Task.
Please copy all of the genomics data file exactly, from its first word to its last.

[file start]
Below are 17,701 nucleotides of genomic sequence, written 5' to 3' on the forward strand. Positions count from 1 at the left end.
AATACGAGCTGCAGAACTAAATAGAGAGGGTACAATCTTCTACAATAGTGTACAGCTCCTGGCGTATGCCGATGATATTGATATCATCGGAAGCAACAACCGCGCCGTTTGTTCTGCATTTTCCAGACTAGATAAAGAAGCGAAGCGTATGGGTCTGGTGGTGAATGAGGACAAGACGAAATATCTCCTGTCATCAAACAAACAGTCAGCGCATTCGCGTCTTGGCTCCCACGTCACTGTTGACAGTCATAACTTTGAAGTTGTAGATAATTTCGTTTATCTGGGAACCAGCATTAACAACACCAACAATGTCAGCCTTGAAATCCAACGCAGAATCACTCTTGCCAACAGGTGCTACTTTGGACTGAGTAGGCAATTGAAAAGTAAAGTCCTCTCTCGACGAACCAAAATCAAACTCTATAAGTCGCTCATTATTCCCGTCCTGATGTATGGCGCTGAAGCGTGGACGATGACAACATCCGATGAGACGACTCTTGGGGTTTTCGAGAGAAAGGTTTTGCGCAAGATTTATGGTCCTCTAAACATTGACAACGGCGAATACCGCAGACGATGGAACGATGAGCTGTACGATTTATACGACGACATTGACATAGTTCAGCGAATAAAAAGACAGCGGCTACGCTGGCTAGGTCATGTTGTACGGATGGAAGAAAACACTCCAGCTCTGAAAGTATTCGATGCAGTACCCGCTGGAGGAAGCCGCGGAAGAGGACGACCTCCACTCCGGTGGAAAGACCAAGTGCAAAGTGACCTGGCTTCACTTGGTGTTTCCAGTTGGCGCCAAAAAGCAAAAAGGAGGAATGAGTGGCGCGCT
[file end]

Below are 17,701 nucleotides of genomic sequence, written 5' to 3' on the forward strand. Positions count from 1 at the left end.
AATACGAGCTGCAGAACTAAATAGAGAGGGTACAATCTTCTACAATAGTGTACAGCTCCTGGCGTATGCCGATGATATTGATATCATCGGAAGCAACAACCGCGCCGTTTGTTCTGCATTTTCCAGACTAGATAAAGAAGCGAAGCGTATGGGTCTGGTGGTGAATGAGGACAAGACGAAATATCTCCTGTCATCAAACAAACAGTCAGCGCATTCGCGTCTTGGCTCCCACGTCACTGTTGACAGTCATAACTTTGAAGTTGTAGATAATTTCGTTTATCTGGGAACCAGCATTAACAACACCAACAATGTCAGCCTTGAAATCCAACGCAGAATCACTCTTGCCAACAGGTGCTACTTTGGACTGAGTAGGCAATTGAAAAGTAAAGTCCTCTCTCGACGAACCAAAATCAAACTCTATAAGTCGCTCATTATTCCCGTCCTGATGTATGGCGCTGAAGCGTGGACGATGACAACATCCGATGAGACGACTCTTGGGGTTTTCGAGAGAAAGGTTTTGCGCAAGATTTATGGTCCTCTAAACATTGACAACGGCGAATACCGCAGACGATGGAACGATGAGCTGTACGATTTATACGACGACATTGACATAGTTCAGCGAATAAAAAGACAGCGGCTACGCTGGCTAGGTCATGTTGTACGGATGGAAGAAAACACTCCAGCTCTGAAAGTATTCGATGCAGTACCCGCTGGAGGAAGCCGCGGAAGAGGACGACCTCCACTCCGGTGGAAAGACCAAGTGCAAAGTGACCTGGCTTCACTTGGTGTTTCCAGTTGGCGCCAAAAAGCAAAAAGGAGGAATGAGTGGCGCGCT